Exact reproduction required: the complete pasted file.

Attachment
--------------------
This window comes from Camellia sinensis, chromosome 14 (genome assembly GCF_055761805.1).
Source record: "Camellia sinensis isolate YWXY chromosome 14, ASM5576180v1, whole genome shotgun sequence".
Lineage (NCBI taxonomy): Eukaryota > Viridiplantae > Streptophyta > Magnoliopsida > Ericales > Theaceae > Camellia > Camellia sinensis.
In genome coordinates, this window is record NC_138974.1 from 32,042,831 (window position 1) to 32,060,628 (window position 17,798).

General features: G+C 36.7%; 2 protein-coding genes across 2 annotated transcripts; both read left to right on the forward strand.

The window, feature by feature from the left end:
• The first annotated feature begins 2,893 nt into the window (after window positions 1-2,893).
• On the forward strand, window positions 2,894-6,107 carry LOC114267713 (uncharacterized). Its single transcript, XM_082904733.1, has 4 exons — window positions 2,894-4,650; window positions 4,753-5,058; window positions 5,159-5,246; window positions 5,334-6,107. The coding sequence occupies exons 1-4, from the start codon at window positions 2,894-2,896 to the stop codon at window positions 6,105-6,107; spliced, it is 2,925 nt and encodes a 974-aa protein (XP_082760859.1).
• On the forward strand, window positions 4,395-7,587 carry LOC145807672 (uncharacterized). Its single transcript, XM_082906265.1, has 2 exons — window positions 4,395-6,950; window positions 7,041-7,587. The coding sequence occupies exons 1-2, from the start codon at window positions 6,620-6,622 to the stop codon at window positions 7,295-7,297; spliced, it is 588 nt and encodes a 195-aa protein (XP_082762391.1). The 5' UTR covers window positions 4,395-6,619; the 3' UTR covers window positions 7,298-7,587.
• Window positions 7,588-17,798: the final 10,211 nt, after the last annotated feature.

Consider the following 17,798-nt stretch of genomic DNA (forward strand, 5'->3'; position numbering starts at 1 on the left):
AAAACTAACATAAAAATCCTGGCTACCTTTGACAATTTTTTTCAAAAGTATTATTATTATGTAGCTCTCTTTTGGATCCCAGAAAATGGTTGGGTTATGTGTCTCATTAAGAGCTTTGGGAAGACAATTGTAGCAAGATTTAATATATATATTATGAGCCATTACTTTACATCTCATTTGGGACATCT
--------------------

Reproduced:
This window comes from Camellia sinensis, chromosome 14 (genome assembly GCF_055761805.1).
Source record: "Camellia sinensis isolate YWXY chromosome 14, ASM5576180v1, whole genome shotgun sequence".
Lineage (NCBI taxonomy): Eukaryota > Viridiplantae > Streptophyta > Magnoliopsida > Ericales > Theaceae > Camellia > Camellia sinensis.
In genome coordinates, this window is record NC_138974.1 from 32,042,831 (window position 1) to 32,060,628 (window position 17,798).

General features: G+C 36.7%; 2 protein-coding genes across 2 annotated transcripts; both read left to right on the forward strand.

The window, feature by feature from the left end:
• The first annotated feature begins 2,893 nt into the window (after window positions 1-2,893).
• On the forward strand, window positions 2,894-6,107 carry LOC114267713 (uncharacterized). Its single transcript, XM_082904733.1, has 4 exons — window positions 2,894-4,650; window positions 4,753-5,058; window positions 5,159-5,246; window positions 5,334-6,107. The coding sequence occupies exons 1-4, from the start codon at window positions 2,894-2,896 to the stop codon at window positions 6,105-6,107; spliced, it is 2,925 nt and encodes a 974-aa protein (XP_082760859.1).
• On the forward strand, window positions 4,395-7,587 carry LOC145807672 (uncharacterized). Its single transcript, XM_082906265.1, has 2 exons — window positions 4,395-6,950; window positions 7,041-7,587. The coding sequence occupies exons 1-2, from the start codon at window positions 6,620-6,622 to the stop codon at window positions 7,295-7,297; spliced, it is 588 nt and encodes a 195-aa protein (XP_082762391.1). The 5' UTR covers window positions 4,395-6,619; the 3' UTR covers window positions 7,298-7,587.
• Window positions 7,588-17,798: the final 10,211 nt, after the last annotated feature.

Consider the following 17,798-nt stretch of genomic DNA (forward strand, 5'->3'; position numbering starts at 1 on the left):
AAAACTAACATAAAAATCCTGGCTACCTTTGACAATTTTTTTCAAAAGTATTATTATTATGTAGCTCTCTTTTGGATCCCAGAAAATGGTTGGGTTATGTGTCTCATTAAGAGCTTTGGGAAGACAATTGTAGCAAGATTTAATATATATATTATGAGCCATTACTTTACATCTCATTTGGGACATCT